Henry Ford Hospital Detroit, Michigan Diagnostic Medical Sonography Program 2014 program bulletin

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Henry Ford Hospital
Detroit, Michigan
Diagnostic Medical Sonography Program
Michael D. Moffatt, M.Ed., RT, RDMS, RDCS

Program Coordinator

Cindi Zemple, AS, RDMS

Clinical Coordinator

Robin Bassi, MD

Medical Director

John Bonnett, MD

Medical Advisor

Program Office:
Phone: (313) 916 3519
Fax: (313) 916 9480
email: www.mike@rad.hfh.edu
Henry Ford Hospital's Diagnostic Medical Sonography

Program does not discriminate on the basis of sex,

race, handicap, religion, national origin, or

veteran's status.

* The information, policies, conditions, and fees stated

in this Bulletin, are subject to change without notice.

Program bulletin 2014.doc

As the students for the class which begins in January 2013

have been chosen, applications are not being accepted for

that class.

Timeline for July 2014- February 2016 class

Application* deadline: January 3, 2014
*The application form, official transcripts, letter

of intent, health care observational experience, awarding

of a degree, and letters of reference must be received that

deadline. The Program does not arrange for health care

observational experience. All documents are to be mailed

in one envelope to the Program office.

Interviews: March or April 2014

Applicants cannot choose the date nor time of their

interview. Not all applicants are interviewed.

Program begins: next class: July 2014

Thereafter: January 2016

July, 2017

Program duration: 20 months

( each class overlaps by

two months )

Medical Sonography (Ultrasound)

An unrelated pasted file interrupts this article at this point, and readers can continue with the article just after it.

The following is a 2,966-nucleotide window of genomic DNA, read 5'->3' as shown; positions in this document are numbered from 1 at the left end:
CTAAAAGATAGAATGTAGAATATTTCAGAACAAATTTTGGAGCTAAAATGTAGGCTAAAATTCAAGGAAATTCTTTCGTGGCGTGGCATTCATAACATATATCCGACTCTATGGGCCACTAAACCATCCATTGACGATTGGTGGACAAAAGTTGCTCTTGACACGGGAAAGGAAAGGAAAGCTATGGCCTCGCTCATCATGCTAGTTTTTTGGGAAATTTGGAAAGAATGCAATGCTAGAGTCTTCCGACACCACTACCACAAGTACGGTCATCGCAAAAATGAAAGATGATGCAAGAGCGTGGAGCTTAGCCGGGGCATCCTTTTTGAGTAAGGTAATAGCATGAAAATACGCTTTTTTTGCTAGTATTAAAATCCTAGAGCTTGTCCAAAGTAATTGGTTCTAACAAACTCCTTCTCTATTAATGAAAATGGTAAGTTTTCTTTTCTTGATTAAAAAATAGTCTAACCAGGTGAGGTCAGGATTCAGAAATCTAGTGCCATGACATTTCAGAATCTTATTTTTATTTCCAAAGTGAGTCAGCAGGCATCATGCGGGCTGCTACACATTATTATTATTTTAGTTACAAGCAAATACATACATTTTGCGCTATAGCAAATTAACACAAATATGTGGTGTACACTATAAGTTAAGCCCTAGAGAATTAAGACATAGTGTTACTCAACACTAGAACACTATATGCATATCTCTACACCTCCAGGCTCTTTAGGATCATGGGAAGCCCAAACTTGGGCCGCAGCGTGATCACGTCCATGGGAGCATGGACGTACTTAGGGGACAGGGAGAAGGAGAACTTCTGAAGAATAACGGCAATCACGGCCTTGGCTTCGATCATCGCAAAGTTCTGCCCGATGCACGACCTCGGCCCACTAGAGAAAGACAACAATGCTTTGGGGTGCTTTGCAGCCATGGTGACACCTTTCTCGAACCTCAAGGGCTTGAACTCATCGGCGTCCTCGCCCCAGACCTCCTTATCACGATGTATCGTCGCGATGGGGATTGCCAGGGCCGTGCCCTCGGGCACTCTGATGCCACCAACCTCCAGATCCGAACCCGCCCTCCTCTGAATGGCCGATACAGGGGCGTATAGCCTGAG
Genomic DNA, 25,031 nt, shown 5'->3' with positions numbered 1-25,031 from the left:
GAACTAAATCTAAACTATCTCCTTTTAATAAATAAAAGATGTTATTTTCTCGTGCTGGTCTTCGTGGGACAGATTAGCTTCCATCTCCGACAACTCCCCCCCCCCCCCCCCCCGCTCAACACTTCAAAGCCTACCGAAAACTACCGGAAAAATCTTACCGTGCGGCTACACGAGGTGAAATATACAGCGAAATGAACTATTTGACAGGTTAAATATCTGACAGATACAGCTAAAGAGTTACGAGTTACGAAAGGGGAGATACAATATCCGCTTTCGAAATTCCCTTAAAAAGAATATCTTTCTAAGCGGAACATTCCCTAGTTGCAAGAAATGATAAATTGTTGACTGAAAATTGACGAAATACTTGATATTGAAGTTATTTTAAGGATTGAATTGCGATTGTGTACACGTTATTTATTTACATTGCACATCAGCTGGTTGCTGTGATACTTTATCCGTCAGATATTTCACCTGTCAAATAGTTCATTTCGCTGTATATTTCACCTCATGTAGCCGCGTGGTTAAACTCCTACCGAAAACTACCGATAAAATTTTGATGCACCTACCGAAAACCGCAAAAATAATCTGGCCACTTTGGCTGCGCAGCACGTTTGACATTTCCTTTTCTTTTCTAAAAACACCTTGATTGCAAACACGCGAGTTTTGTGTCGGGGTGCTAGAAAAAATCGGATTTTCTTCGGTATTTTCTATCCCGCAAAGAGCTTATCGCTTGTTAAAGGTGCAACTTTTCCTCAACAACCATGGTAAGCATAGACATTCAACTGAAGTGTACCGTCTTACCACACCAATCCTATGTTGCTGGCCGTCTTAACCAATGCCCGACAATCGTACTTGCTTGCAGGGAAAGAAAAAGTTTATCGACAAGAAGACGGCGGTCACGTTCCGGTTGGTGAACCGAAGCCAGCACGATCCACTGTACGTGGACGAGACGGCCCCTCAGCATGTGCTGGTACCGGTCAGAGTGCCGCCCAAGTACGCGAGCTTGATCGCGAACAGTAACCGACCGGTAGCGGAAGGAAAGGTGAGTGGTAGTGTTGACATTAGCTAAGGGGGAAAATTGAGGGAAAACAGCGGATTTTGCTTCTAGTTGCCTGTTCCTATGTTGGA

Medical Sonography is an imaging modality that is excellent in visualizing the soft tissues of the body. It is used to

evaluate the abdominal organs, the pregnant uterus, the

non-gravid pelvis, the heart, the eye, and the neonatal brain, as well as the neck, breast, scrotum, and other

anatomical structures. Through Doppler ultrasound, the patterns of blood flow in vascular structures such as the carotid artery, renal transplant, tumors, and peripheral vessels may be studied. Ultrasound may be used in the operating suite to localize neoplasms or guide shunt placement. The technique of using high frequency sound waves involves no discomfort, nor no proven hazard to the patient, and has been used in medical diagnosis for 3 decades. In recent years, this non-invasive technique has found new and expanded uses in the medical field, partly due to the improvement in instrumentation, but also due to the increased awareness of its potential value in diagnosis.

The Profession of Medical Sonography
The diagnostic medical sonographer is a skilled allied health professional who performs ultrasound examinations

under the supervision of a physician. The sonographer

is required to integrate knowledge of anatomy, physiology,

pathology, and ultrasound physics, and to apply this